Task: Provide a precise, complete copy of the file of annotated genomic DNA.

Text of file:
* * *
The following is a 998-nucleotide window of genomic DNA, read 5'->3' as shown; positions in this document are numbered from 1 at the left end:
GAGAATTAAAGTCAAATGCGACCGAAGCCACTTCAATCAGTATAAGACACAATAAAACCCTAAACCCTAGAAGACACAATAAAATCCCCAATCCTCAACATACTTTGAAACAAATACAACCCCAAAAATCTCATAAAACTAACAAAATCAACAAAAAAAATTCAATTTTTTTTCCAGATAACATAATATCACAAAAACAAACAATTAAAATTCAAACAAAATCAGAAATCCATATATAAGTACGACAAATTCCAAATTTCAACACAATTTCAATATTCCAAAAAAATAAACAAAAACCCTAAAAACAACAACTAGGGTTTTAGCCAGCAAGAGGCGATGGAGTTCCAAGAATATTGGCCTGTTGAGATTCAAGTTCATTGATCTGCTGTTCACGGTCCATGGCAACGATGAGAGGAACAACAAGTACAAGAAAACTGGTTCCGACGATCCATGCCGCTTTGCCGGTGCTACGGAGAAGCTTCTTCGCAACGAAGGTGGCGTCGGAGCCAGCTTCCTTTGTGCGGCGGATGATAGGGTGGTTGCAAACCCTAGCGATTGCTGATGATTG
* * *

The following is a 998-nucleotide window of genomic DNA, read 5'->3' as shown; positions in this document are numbered from 1 at the left end:
GAGAATTAAAGTCAAATGCGACCGAAGCCACTTCAATCAGTATAAGACACAATAAAACCCTAAACCCTAGAAGACACAATAAAATCCCCAATCCTCAACATACTTTGAAACAAATACAACCCCAAAAATCTCATAAAACTAACAAAATCAACAAAAAAAATTCAATTTTTTTTCCAGATAACATAATATCACAAAAACAAACAATTAAAATTCAAACAAAATCAGAAATCCATATATAAGTACGACAAATTCCAAATTTCAACACAATTTCAATATTCCAAAAAAATAAACAAAAACCCTAAAAACAACAACTAGGGTTTTAGCCAGCAAGAGGCGATGGAGTTCCAAGAATATTGGCCTGTTGAGATTCAAGTTCATTGATCTGCTGTTCACGGTCCATGGCAACGATGAGAGGAACAACAAGTACAAGAAAACTGGTTCCGACGATCCATGCCGCTTTGCCGGTGCTACGGAGAAGCTTCTTCGCAACGAAGGTGGCGTCGGAGCCAGCTTCCTTTGTGCGGCGGATGATAGGGTGGTTGCAAACCCTAGCGATTGCTGATGATTG